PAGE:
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Since the introduction of the 991.2 Porsche 911 GT3, the top spec RS model has lacked a bit of flavour to justify the significant price hike. Both models were tied at 500 horsepower and lap/acceleration times were eerily close, making the GT3 RS a head-scratcher in terms of value versus price. Porsche knew that and, as it turns out, had something brewing all along in developing the new naturally aspirated Rennsport version of the now-current generation 911.

Porsche has built off of the outgoing model and massaged it for better performance in each segment. Perhaps most notable is the 20 horsepower bump that increases the output of the GT3 RS to 520 hp and 470 Newton metres, making it the most powerful naturally aspirated 911 of all time. This, in turn, helps boost the Porsche's 0-100 per hour time to 3.0 seconds flat when equipped with the seven-speed PDK transmission, the only available gearbox for the RS.

The underpinnings of the 2019 model are tweaked from the 991.1, though with similar hardware. Rear-wheel steering makes a return with marginal adjustments for increased performance and Porsche's full suite of active suspension tech makes it increasingly quicker than the previous generation. Both of these features are standard, as are active engine mounts and a fully variable electronic rear diff. All of this trick equipment's effectiveness is transferred to the track via 21-inch by 12.5-inch rear wheels wrapped in massively-wide 325/30 tires. The fronts are staggered to 20-inch by 9.5-inch with 265/35 rubbers, covering the 380-millimetre brakes at all four corners. An all-around upsize is available with Porsche's Ceramic Composite Brake system which offers 410-millimetre front brakes and 390-millimetre rears.

Collectively, all of these features are wrapped in extreme aero that helps the RS produce twice the downforce of the current GT3 at 200 kilometres per hour. The Porsche's front end and hood display the most obvious changes for this model year with NACA ducts incorporated into the design to promote quicker, more efficient brake cooling. The familiar front splitter and wheel arch vents also make a comeback, allowing for better aerodynamic properties where it matters most. A delectable assortment of materials makes up the GT3 RS' body panels including ultra lightweight polyurethane front and rear fascias, a carbon fibre decklid, and magnesium roof. These bits and pieces help shave overall weight to around 1 451 kg's in standard trim.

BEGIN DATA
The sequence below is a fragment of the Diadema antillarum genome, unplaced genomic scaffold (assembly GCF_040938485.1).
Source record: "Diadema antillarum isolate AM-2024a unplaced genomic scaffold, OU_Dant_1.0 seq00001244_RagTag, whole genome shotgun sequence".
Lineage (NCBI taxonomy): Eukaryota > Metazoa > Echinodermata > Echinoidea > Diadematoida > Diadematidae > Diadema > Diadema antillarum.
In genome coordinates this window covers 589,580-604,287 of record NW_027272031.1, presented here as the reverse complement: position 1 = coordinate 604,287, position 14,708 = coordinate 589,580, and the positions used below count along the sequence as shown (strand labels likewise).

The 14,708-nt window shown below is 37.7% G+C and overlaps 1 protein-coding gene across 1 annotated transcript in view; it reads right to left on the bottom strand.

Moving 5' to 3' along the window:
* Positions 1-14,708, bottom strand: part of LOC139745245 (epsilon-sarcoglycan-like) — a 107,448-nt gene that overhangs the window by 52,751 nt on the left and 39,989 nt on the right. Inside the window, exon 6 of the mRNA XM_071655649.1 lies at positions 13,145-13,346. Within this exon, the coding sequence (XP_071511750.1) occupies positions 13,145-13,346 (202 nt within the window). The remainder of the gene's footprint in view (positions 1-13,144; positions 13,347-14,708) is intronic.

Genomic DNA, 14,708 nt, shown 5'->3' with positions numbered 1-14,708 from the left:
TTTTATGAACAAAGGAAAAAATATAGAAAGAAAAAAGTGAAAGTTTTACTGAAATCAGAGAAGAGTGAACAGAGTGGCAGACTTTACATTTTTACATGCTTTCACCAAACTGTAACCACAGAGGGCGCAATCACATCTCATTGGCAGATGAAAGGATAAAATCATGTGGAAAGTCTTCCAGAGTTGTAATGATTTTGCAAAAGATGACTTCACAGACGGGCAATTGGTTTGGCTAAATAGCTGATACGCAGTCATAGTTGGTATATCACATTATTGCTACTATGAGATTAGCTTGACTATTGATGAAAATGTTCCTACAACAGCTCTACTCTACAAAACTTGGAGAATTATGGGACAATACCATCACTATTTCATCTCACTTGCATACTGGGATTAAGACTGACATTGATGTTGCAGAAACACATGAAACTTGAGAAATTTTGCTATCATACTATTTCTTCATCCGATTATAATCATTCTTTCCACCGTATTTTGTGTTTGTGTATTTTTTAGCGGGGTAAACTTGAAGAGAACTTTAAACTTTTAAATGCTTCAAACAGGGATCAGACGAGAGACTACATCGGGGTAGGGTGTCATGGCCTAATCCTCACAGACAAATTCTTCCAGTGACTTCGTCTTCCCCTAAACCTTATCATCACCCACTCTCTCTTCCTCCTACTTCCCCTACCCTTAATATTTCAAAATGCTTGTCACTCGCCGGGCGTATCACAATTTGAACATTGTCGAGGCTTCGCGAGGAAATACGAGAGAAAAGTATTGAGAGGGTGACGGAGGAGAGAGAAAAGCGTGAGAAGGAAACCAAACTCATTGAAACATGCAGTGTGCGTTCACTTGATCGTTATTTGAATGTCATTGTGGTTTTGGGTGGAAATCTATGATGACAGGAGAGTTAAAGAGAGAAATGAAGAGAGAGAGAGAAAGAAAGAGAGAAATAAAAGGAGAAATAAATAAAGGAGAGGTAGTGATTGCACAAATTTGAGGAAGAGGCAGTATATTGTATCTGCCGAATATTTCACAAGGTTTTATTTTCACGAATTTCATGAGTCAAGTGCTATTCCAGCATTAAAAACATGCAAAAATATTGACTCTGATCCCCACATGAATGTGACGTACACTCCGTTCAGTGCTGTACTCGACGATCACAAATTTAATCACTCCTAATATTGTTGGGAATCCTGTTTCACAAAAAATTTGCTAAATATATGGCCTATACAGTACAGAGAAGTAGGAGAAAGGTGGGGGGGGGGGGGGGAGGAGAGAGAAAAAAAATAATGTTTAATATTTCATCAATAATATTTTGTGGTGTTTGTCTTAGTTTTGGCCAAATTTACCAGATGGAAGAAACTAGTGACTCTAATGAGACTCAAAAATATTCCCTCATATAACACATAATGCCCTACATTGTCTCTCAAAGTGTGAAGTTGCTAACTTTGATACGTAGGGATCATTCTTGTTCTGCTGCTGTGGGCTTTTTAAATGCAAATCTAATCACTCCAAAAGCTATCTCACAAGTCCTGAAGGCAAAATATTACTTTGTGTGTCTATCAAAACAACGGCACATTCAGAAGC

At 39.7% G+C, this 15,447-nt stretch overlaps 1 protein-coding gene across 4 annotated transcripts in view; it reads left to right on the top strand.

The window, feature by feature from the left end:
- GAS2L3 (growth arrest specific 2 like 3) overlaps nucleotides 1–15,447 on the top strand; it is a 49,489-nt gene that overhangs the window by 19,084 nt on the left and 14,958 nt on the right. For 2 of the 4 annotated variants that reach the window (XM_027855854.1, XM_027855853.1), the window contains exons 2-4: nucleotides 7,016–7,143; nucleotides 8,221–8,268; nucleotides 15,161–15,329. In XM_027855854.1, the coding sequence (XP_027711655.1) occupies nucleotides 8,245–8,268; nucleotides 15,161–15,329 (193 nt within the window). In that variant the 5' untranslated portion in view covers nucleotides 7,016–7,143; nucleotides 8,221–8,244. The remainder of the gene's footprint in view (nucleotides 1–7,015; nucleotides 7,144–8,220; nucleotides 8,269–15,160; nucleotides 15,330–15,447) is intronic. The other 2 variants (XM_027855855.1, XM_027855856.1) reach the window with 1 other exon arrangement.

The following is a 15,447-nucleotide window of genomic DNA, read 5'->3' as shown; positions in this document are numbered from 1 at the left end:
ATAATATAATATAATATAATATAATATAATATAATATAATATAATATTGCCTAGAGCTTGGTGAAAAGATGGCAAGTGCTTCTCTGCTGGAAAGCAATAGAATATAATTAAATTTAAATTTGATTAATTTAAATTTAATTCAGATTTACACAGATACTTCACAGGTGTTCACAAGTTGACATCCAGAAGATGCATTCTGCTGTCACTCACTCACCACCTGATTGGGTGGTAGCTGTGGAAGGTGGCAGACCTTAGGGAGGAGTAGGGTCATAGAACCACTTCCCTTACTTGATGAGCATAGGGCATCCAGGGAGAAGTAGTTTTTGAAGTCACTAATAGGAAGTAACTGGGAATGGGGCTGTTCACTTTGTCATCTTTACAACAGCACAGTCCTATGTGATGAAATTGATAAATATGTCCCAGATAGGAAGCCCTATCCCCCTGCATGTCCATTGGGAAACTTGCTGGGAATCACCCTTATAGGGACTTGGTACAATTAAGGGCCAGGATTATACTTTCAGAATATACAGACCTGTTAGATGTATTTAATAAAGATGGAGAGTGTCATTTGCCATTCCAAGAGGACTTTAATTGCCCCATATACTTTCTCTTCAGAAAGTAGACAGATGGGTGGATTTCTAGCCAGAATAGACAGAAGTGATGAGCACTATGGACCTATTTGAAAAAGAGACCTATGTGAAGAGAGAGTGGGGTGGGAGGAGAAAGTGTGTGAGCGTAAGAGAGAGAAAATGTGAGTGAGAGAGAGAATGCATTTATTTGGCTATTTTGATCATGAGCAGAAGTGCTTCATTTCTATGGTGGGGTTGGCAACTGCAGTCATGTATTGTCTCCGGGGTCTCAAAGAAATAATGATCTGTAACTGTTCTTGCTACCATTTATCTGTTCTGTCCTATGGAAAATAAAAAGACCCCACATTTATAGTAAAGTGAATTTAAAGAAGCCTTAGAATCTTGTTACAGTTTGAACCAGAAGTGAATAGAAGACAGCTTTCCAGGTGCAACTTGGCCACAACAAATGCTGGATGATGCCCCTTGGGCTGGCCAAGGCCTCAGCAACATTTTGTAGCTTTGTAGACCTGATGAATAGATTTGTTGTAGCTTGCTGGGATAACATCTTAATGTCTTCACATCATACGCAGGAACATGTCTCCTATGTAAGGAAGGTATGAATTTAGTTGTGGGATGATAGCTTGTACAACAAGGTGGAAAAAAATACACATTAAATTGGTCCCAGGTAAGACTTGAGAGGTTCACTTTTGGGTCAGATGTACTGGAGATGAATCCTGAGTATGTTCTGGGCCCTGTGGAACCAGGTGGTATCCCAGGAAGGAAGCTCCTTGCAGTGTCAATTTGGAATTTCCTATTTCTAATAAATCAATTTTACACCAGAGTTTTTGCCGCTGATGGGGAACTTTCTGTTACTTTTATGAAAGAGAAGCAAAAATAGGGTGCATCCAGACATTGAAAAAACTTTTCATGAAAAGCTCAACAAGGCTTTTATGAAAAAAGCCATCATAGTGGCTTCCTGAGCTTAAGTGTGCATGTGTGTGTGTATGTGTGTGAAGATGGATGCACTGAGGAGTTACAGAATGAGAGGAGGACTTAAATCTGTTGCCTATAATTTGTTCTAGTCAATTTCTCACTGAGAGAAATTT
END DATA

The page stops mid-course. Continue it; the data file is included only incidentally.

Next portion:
However, as Porsche has made clear in the past, there are always more options. The priciest and arguably most effective of the lot is the Weissach Package. Weight saving measures are taken even further by converting the front and rear sway bars and coupling rods, roof, steering wheel trim, and shift paddles to carbon fibre. When ordered alongside the optional lightened magnesium wheels, the total weight of the GT3 RS is slashed to 1 430 Kg's.

We'll see the new Porsche for the first time at the Geneva Motor Show in March with examples popping up in dealerships come end 2018.

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